Enhancement of gems
Processes which alter the appearance of a gemstone are known in the jewlers' trade as enhancements. While some treatments, such as irradiation, are strictly modern many enhancements of gemstones date back to ancient times. Enhancement is a controversial subject. Pliny condemned the practice and considered it to be a type of fraud. Even among modern jewlers the practice was a taboo subject for discussion, at least where customers were concerned. Modern trade laws, however, require jewlers to reveal all known enhancements.
- cutting & polishing (not strictly an enhancement in the traditional sense, but will be considered here none-the-less)
- dyeing (see also the entry on agate)
- heat treating
- improved heat treating
Modern jewelers do not consider the cutting of gems to be an enhancement since it does not alter the color or texture of the stones. Nevertheless, cutting and polishing are among the oldest means of improving a gemstone's appearance. Traditional cuts include the following:
- baroques (gemstones left in their natural pebble shape are known as baroques. Orginally these were found in river beds—later the technique was developed for polishing baroques in tumbling barrels. Baroque stones preserve the original weight of the gem; also, there was a widespread belief that cutting a gemstone would hurt or mar its mystical powers)
- drilled beads (beaded necklaces were very popular in ancient times, and also among the Norse. The stones would be fashionef as balls or other simple shapes, and then drilled with bow drills. Pliny also mentions that the Indians would leave emeralds and other beryls in their natural crystalline shape—a hexagonal prism—and drill out the pith)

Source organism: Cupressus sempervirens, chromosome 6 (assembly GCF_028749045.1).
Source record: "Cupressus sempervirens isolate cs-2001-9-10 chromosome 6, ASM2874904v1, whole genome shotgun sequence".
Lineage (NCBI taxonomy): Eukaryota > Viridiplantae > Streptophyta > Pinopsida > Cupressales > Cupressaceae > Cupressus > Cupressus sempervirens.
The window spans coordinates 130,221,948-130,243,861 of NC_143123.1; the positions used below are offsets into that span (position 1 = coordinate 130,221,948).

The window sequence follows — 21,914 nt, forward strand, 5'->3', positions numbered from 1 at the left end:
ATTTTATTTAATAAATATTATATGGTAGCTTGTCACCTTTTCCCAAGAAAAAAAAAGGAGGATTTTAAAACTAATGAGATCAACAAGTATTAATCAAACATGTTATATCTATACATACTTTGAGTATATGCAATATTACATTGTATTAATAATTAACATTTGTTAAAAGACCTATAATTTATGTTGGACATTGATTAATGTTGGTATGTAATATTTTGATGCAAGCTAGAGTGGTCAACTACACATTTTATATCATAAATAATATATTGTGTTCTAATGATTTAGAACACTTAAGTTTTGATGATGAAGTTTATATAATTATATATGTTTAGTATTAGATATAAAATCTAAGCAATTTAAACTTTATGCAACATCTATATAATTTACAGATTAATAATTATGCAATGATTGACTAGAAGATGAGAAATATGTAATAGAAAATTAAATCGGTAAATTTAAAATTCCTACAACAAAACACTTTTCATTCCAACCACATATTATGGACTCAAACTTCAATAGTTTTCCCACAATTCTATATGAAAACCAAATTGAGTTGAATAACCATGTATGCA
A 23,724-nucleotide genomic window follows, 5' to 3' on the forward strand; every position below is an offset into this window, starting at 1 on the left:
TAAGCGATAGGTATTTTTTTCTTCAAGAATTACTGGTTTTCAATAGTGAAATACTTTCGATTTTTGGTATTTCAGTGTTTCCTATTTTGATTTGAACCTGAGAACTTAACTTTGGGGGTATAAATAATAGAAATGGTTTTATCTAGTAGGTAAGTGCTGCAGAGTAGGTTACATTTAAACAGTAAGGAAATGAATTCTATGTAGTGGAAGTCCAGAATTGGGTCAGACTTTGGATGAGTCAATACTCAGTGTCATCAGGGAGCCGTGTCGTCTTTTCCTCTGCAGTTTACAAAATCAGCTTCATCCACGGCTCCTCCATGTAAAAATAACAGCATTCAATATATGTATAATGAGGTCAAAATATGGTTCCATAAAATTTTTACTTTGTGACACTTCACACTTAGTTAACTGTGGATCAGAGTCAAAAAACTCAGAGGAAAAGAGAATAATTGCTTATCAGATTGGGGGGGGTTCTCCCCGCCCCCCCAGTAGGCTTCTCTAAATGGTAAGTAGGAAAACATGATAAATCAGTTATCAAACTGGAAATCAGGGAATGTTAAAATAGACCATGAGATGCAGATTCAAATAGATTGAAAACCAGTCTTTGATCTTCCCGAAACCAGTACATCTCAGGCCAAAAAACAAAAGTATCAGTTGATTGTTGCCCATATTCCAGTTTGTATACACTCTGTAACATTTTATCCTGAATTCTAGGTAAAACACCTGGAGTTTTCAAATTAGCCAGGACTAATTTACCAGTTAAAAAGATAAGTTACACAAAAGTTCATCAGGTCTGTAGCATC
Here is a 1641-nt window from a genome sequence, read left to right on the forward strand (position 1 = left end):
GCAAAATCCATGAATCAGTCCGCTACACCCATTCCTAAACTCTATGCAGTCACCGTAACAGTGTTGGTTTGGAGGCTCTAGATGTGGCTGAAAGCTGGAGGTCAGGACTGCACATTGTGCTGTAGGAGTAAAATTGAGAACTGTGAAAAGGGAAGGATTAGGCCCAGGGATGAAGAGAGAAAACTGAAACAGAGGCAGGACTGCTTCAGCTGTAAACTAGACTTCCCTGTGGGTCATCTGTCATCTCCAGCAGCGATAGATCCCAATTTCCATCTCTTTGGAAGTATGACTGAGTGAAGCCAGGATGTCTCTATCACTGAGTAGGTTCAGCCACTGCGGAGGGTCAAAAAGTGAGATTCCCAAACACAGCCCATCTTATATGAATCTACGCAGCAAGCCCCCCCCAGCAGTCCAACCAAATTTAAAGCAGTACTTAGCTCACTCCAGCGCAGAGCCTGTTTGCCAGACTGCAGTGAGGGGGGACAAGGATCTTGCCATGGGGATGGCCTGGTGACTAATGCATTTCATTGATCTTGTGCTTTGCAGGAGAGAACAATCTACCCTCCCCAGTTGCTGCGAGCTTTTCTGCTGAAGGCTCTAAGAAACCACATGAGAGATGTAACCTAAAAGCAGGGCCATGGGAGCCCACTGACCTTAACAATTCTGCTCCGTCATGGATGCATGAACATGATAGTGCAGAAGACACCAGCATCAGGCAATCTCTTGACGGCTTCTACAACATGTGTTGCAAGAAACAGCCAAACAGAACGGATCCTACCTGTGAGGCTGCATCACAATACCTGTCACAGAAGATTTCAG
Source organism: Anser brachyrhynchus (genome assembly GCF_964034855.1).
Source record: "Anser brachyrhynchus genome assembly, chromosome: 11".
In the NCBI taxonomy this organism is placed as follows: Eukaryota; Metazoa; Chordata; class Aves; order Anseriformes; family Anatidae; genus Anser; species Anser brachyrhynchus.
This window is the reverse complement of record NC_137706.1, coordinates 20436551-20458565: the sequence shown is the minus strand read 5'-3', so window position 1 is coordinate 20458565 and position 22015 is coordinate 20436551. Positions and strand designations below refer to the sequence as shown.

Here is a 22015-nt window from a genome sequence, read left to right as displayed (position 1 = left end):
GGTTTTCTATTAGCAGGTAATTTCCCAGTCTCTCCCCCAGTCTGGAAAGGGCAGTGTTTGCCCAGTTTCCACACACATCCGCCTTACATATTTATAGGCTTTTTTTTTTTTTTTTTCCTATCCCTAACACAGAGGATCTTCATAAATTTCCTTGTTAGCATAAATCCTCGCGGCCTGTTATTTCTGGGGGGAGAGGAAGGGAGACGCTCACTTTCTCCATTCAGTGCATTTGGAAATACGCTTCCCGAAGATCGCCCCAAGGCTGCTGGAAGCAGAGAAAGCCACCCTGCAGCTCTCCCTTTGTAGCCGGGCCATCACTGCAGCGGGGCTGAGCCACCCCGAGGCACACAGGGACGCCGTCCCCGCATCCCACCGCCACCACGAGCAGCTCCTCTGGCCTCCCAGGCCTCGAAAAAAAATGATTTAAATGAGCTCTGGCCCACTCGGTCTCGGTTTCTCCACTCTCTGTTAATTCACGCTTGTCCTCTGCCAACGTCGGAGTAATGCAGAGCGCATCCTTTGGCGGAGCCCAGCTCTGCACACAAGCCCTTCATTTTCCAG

- cabochons (cabochons are gemstones with a rounded dome-top shape; this was a common method for cutting ring stones in the early Middle Ages)
- rough facets
Heating is the oldest known method for enhancing gemstones. Carnelian has been treated by this method for at least 4000 years. The methods used are similiar to those for firing pottery in a kiln. Both ruby and sapphire are routinely heat-treated to improve their color. Aquamarine is also heat-treated to drive out the unwanted green hues. Heat treating can also drastically alter the color of a gemstone. Examples are changing amethyst into citrine, and blue sapphire into white to imitate diamond. Traditional heat-treating was something of a gamble, as there was no way to control temperature or to determine the amount of time needed for the correct color change. Modern heat-treating however is a controlled process, which is considered permanent.
The practice of oiling emeralds to hide surface flaws dates back to ancient times. Typically, cedar oil is used, although modern practice often subtitutes injected resin. The use of green-colored oil to improve the stone's color is considered unethical by most jewlers.
This is a process used mostly on softer porous stones, such as lapis lazuli and turquoise. The stone is coated with wax to preserved the polish and to prevent the absorbtion of unwanted oils, which may discolor the stone. Modern methods have generally replaced the wax with artificial resin.